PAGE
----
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Would you ever not lock your door at night?
“Through our comprehensive study, we’ve uncovered that the spirit of community trust is still very much alive in certain American towns,” Marty Spargo of AutomateLife.net said in a statement. “These places stand as testaments to the possibility of a society where people feel secure enough to leave their doors unlocked. It’s a remarkable reflection of the local commitment to safety and neighborliness in today’s fast-paced world.”
The online smart home and tech resource found that residents of Hollister, California; Madison, Mississippi; New Braunfels, Texas; Owatonna, Minnesota; and Barnstable, Massachusetts; felt most comfortable potentially not locking their doors at night. Here’s why.
1. Hollister, California
People who live in Hollister, California, feel most confident about leaving their doors unlocked at night, according to Automatelife.net’s survey.
The city is one of the safest in the Golden State, according to a 2021 Safewise study that ranked it as the 30th safest in all of California. Hollister has low property and violent crime rates, which have been steadily declining in recent years. In 2020, violent crime rates were estimated at 2.8 per 1,000 residents and property crime rates at 7.7 per 1,000 residents, likely contributing to residents’ confidence in their city’s safety.
2. Madison, Mississippi
Madison, a city with a population of about 27,000 people, according to Census Bureau estimates, is also one of low crime and high resident confidence.
Ranked second in terms of resident comfort level in leaving doors unlocked at night, the city’s overall crime rate is 54 percent lower than the national average, Automatelife.net reported. Meanwhile, the property crime rate is 47 percent lower than the national average, with residents having a 1 in 92 chance of becoming victim to a property crime.
3. New Braunfels, Texas
New Braunfels, which is near San Antonio and known for its German heritage, has made lists of best places to live in the country, including SmartAsset’s Most Livable Small Cities in America in 2022.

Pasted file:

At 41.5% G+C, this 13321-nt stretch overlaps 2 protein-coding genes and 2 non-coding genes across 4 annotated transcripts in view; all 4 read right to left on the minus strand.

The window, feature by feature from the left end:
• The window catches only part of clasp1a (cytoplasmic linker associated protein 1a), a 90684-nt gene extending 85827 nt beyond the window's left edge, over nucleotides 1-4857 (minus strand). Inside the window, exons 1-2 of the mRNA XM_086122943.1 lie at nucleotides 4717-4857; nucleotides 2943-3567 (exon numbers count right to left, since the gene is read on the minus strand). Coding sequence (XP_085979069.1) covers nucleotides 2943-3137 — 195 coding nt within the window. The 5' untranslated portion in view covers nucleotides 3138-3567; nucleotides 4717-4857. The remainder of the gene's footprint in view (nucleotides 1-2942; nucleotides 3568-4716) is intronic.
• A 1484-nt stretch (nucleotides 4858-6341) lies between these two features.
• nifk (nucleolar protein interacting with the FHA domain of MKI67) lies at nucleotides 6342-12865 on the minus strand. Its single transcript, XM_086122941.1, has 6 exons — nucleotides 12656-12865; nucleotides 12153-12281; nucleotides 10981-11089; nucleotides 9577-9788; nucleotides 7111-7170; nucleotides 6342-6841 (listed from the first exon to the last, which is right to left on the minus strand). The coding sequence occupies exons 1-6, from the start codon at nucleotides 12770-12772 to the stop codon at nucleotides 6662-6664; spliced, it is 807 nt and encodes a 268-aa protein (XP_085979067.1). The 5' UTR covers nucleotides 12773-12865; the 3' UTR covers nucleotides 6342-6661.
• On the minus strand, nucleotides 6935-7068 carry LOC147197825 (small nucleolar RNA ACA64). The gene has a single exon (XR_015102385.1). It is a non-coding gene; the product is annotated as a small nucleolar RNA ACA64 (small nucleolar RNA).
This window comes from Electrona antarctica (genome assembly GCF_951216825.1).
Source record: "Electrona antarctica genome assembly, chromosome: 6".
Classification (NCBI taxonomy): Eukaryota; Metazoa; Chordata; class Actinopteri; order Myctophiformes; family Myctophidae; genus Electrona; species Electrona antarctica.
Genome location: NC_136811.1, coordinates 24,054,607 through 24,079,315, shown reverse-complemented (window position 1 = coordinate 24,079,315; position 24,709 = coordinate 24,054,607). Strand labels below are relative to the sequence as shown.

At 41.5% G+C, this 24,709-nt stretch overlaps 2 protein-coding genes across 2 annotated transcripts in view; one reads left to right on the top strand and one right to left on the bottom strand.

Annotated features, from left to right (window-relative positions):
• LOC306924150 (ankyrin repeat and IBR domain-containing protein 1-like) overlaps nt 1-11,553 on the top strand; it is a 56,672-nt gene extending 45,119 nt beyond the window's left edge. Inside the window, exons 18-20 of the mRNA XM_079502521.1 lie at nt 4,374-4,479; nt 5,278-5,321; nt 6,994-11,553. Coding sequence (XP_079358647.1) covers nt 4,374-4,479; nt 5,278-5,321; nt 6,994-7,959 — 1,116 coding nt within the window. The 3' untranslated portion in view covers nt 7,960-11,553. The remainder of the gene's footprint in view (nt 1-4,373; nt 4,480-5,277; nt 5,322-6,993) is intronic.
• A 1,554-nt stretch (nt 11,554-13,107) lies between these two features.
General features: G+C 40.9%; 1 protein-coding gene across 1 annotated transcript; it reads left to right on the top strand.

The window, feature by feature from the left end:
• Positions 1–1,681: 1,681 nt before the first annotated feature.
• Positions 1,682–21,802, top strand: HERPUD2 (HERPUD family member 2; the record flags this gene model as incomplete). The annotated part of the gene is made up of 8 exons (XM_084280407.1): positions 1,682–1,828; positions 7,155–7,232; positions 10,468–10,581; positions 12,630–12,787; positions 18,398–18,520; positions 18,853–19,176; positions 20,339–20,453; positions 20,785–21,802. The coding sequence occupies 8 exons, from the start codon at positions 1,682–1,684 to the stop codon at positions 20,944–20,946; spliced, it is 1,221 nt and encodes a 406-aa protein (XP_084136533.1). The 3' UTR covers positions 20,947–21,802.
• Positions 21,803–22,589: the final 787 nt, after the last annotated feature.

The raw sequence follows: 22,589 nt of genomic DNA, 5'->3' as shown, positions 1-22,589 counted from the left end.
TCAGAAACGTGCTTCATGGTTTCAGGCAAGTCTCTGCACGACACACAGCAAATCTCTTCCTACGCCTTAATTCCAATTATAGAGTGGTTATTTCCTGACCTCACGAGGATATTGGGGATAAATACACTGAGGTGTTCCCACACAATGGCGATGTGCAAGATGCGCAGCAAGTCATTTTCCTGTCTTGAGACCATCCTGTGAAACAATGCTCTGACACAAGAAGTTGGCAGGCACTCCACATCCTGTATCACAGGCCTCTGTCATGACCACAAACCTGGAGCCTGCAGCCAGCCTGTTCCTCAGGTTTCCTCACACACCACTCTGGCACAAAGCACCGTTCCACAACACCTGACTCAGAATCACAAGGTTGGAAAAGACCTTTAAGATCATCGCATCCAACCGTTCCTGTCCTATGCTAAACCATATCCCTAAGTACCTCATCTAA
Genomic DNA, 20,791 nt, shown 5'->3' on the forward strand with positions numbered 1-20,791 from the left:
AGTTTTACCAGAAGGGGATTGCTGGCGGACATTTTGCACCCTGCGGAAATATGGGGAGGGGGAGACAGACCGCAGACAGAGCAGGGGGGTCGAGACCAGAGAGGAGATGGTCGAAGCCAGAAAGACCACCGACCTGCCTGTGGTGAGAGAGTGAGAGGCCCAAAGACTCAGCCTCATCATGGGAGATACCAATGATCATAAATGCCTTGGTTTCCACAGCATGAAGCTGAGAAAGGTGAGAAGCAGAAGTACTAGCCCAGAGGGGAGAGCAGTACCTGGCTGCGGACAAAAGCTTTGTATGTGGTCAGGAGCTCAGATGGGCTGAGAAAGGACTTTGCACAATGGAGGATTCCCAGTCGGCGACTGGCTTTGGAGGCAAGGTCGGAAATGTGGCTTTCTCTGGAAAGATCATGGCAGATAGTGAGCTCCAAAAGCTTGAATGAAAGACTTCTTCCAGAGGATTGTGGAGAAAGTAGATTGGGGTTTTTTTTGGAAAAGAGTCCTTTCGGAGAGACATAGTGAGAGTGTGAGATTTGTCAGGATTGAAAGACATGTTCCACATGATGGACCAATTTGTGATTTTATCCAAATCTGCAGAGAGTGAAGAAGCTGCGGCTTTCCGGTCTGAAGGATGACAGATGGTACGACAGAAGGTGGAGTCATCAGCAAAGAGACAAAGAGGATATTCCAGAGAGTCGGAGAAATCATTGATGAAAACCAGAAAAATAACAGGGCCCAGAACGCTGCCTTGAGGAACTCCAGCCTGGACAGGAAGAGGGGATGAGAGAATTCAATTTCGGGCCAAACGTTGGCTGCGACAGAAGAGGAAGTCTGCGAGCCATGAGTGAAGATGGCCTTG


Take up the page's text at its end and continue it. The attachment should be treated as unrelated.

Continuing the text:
Located at the edge of Texas Hill Country and along the Comal and Guadalupe Rivers, New Braunfels is affordable, scenic and community-centered. The city’s overall crime rate is 35 percent lower than the national average and the property crime rate is 34 percent lower than the national average, Automatelife.net said.
4. Owatonna, Minnesota
Owatonna’s crime rate is near the average for most U.S. cities at a rate of 12 per 1,000 residents, but compared to other towns in Minnesota, the crime rate is lower than about 32 percent of the state’s communities, Automatelife.net reported. For its size, with a population of about 26,000, the city also has much lower crime rates than comparably sized cities across the U.S.
Located about one hour south of Minneapolis, the city is known for hosting the Steele County Free Fair every August. It is also home to the only known Orphanage Museum in the country, in a building that housed over 10,000 children between 1886 and 1945.
5. Barnstable, Massachusetts
Barnstable is the largest community on picturesque Cape Cod with a population of about 49,000, according to the most recent Census Bureau estimates. The town is bordered by Cape Cod Bay to the north and Nantucket Sound to the south, and is comprised of seven different villages.
The chance of becoming a victim to crime in Barnstable is only 1 in 94, according to FBI crime data. Compared to other similarly sized communities throughout the U.S., the town’s crime rate is also much lower than the average.
Other cities that filled out the list of top ten places where residents would feel most confident leaving their doors unlocked at night included Middletown Township, New Jersey; West Des Moines, Iowa; Bristol, Rhode Island; Brookings, South Dakota; and Concord, North Carolina.
Automatelife.net used a combination of sources to calculate area crime rates for this survey, including NeighborhoodScout, Dwellics, FBI and Safewise.
The online smart home and tech resource excluded responses from residents of cities that have a population larger than 100,000 and those from towns with a population of less than 20,000 for the reason that they believed residents of each of these types of cities would skew the data toward all locking their doors (in larger cities) and many not locking their doors (in smaller towns).
Update: This story was updated after publishing with additional details about Automatelife.net’s survey methodology.